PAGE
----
read more: CNN
CRE: Go North Young Man & Woman
Real estate firm CBRE says Canada hit a record level for commercial real estate sales in the third quarter and is on track to beat an annual record set during the 2007 boom.
The firm says sales of office space, apartments, land and other commercial properties hit $11.2 billion in the quarter ended Sept. 30 and forecast that for the full year there will be more than $35 billion in deals across the country to surpass the current $32.1-billion record.
Greg Kwong, regional managing director of CBRE Calgary, said overall Canada has benefited from investors looking for stable returns in a low-growth world.
“Most investors are looking for yield, because they can’t get it in the banks, in the treasury bills, in bonds,” said Kwong.
In the third quarter, Toronto kept its top spot for commercial investments at $3.5 billion and Vancouver saw $1.6 billion in transactions, with activity in both cities above the 30-month average.
In Calgary, where office vacancies have shot to record highs, sales still managed to jump 146 per cent to $1.2 billion compared with the previous quarter.
Kwong said the ramp-up in Calgary could be maintained because investors are looking at a wide range of assets including industrial and retail properties, though last quarter’s spike was driven largely by the Canada Pension Plan Investment Board making a major office space buy.
read more: Global News
We’re Worth More
The net worth of U.S. households increased in the third quarter as U.S. stock prices and real estate values continued to flourish, a report by the Federal Reserve showed.
Household net worth rose to $90.2 trillion over the quarter, up from a slightly downwardly revised $88.6 trillion in the previous period.
Wealth has been aided by rising stock prices, as indexes continue to hit new records.
Household borrowing rose at a 4.0 percent annual rate, the report also showed, down from a downwardly revised 4.3 percent growth rate in the second quarter of 2016.
The U.S. unemployment rate dropped last month to 4.6 percent, its lowest level in nine years and consistent with a nation at full employment. The housing market also continues to strengthen.
Flipping Out on Home Flipping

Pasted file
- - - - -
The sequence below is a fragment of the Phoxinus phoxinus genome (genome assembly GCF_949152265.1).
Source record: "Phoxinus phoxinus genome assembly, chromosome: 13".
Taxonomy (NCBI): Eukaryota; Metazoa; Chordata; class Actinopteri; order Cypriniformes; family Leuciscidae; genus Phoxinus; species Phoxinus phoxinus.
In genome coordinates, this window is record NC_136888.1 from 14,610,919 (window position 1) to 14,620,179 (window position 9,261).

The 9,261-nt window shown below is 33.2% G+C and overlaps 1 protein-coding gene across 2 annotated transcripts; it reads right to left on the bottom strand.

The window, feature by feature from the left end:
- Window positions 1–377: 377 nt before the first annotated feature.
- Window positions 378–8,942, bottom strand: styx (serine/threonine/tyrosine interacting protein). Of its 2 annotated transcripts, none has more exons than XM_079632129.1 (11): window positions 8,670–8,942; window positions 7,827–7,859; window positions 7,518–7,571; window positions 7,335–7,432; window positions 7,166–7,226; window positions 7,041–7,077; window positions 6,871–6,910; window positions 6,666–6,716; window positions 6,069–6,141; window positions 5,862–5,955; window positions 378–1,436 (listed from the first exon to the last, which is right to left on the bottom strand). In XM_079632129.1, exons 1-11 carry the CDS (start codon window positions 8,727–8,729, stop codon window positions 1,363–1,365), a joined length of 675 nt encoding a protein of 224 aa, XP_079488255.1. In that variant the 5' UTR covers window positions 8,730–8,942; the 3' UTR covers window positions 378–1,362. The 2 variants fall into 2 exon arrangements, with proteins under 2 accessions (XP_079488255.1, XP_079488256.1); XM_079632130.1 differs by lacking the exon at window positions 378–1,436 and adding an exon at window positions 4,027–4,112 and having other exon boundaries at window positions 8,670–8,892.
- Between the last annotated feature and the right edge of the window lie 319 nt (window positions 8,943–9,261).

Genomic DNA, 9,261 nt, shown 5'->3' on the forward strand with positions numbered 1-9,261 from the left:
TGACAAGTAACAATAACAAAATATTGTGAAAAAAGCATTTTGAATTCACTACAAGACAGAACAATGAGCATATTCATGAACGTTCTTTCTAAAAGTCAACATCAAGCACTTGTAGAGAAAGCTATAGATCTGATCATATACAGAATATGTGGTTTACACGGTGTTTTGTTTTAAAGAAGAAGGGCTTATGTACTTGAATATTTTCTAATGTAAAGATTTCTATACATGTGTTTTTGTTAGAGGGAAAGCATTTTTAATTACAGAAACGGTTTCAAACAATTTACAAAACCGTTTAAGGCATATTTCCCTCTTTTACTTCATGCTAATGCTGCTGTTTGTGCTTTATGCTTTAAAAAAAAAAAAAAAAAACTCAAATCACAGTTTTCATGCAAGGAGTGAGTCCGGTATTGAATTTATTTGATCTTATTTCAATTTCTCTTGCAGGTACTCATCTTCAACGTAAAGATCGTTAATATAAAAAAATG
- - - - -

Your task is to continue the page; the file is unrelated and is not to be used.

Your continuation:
Home flipping dipped in the third quarter as the chronically low inventory and higher prices plaguing the housing market made it more challenging to buy real estate cheaply enough to turn a nice profit.
There were 45,718 single family homes and condos flipped during the quarter, according to Attom Data, down 7% compared with a year ago. In the second quarter, flipping — defined as a property that is sold in an arms-length sale for the second time within a 12-month period — had touched a nine-year high.
Flippers, like most real estate buyers, are finding that the supply of homes is tight and prices are high. But flippers focus on a particular metric that most traditional buyers overlook, according to Attom Vice President Daren Blomquist — the discount to estimated market value of each property.
Starbucks $10 Cup of Coffee Priced Just Right?
It’s not about the $10 cup of coffee.
Critics have derided Starbucks Corp.’s push into higher-end coffee bars, which the chain discussed in detail on Thursday, at an all-day confab with Wall Street investors and analysts. Skeptics questioned whether millennials would pony up for pricey drinks such as the $10 Nitro cold-brew coffee, which is infused with nitrogen gas. Others poked fun at descriptions of exotic beans small-batch roasted in Seattle. They are missing the point.
Starbucks is not trying to change its current business model by going even more upmarket than it already is, nor is it trying to convince folks to spend more on its run-of-the-mill drip coffee just because it’s served by hipsters in hats and leather-lined cloth aprons (the new uniform of the higher-end Roastery stores).On the contrary, Starbucks has launched a completely separate, brand new restaurant chain — one that rejects the old model of brick-and-mortar ubiquity, while also getting back to the chain’s roots.
read more: Bloomberg